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MNH director rejects Peggy criticism

Disagreement over location of famous Manx schooner

The outgoing director of Manx National Heritage has rejected criticism over failing to return a famous schooner to 'its rightful home'.

The 1792 Peggy was moved out of Castletown Nautical Museum to the Isle of Man Business Park for conservation purposes more than five years ago.

Some campaigners want to see it returned where it can then become a tourist attraction in the south of the Island.

Edmund Southworth, who retires next month, says the decision to keep the boat in Braddan is justified:

The armed yacht was built for prominent MHK and banker George Quayle in the 18th century and is often billed as the world's oldest schooner.

Campaigner Richard Bedford has hit out at MNH for not restoring the Peggy to where he feels it belongs.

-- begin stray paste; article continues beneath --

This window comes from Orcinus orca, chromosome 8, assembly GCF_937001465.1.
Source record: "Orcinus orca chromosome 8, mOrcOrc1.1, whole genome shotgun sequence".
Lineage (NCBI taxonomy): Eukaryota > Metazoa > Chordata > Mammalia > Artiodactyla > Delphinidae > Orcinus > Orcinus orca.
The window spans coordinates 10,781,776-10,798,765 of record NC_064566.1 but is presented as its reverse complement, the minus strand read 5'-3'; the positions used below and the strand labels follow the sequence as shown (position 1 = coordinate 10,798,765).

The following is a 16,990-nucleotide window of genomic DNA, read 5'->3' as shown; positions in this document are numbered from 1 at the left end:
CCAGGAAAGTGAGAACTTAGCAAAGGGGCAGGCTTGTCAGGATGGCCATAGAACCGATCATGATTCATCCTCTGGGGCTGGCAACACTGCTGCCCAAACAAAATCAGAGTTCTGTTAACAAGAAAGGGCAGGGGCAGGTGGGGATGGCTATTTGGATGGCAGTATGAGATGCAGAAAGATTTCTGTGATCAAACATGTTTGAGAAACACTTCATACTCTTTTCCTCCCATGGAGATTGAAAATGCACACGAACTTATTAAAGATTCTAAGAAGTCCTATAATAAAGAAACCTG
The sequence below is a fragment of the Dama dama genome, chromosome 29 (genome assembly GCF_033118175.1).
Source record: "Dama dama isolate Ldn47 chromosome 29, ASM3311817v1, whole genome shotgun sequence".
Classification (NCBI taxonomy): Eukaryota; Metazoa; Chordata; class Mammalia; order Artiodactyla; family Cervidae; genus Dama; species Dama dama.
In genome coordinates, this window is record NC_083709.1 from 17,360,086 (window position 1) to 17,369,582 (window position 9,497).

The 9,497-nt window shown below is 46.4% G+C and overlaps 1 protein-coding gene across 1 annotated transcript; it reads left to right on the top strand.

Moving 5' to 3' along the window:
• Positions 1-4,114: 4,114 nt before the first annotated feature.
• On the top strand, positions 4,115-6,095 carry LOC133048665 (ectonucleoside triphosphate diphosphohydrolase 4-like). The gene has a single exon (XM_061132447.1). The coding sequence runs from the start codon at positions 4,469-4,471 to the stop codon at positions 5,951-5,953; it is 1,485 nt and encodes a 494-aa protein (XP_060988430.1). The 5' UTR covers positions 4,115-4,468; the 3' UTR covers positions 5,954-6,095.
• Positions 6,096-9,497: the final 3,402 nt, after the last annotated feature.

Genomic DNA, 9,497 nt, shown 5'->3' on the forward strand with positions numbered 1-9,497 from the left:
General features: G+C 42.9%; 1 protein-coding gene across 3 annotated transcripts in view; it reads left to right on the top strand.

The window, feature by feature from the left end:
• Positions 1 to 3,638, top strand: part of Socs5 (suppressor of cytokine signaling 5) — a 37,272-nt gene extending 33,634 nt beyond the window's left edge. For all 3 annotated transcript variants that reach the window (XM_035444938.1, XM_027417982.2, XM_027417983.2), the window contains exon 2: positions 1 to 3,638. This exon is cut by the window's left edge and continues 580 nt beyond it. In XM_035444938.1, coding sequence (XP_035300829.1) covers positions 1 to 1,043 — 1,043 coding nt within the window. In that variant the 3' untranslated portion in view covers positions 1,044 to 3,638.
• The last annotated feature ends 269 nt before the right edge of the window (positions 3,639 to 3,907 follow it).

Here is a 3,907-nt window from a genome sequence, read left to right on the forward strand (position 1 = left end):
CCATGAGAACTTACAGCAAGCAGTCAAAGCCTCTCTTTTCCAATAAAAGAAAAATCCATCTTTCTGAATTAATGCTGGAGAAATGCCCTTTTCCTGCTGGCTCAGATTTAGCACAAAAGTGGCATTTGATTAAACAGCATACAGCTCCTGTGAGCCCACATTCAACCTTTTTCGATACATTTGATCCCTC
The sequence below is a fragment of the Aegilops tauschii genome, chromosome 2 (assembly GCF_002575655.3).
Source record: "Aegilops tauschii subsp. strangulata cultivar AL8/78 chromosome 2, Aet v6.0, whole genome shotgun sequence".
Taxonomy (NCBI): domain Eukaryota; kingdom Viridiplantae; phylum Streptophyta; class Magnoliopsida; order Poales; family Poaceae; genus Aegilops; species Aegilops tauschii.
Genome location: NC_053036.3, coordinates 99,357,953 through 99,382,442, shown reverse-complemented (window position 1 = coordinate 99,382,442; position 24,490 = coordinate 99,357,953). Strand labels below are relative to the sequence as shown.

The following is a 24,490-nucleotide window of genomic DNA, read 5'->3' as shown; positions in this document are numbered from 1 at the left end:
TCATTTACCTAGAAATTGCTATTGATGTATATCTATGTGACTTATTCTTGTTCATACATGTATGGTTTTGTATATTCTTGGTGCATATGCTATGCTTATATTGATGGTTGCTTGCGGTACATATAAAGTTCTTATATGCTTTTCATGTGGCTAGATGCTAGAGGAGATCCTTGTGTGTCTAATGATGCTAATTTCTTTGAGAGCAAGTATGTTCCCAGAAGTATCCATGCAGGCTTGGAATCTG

"Nearly six years after the unique world famous 1792 Manx schooner, the Peggy, was taken away by MNH from her hiding place in her Castletown harbour side cellar for conservation to an industrial building in Braddan, they still have not arranged a display facility ready for her return to Castletown's Nautical Museum", he said.

Mr Bedford added: "The result being that she is having to remain locked away out of sight in Braddan instead of benefiting Castletown as a tourist attraction.

"[The Castletown Nautical Museum] is the only museum in the world without a boat."

However, Mr Southworth claims it was a risk keeping the boat in the south of the Island as it was being damaged.

He said: "I'd regard it as a success that we took the Peggy out of a basement which was getting washed by the tide.

"It was soul-destroying to see a museum exhibit at such a risk.

"The water was lapping up against it, salt water, causing corrosion in an 18th century boat.

"How appalling to keep a boat in those conditions." 

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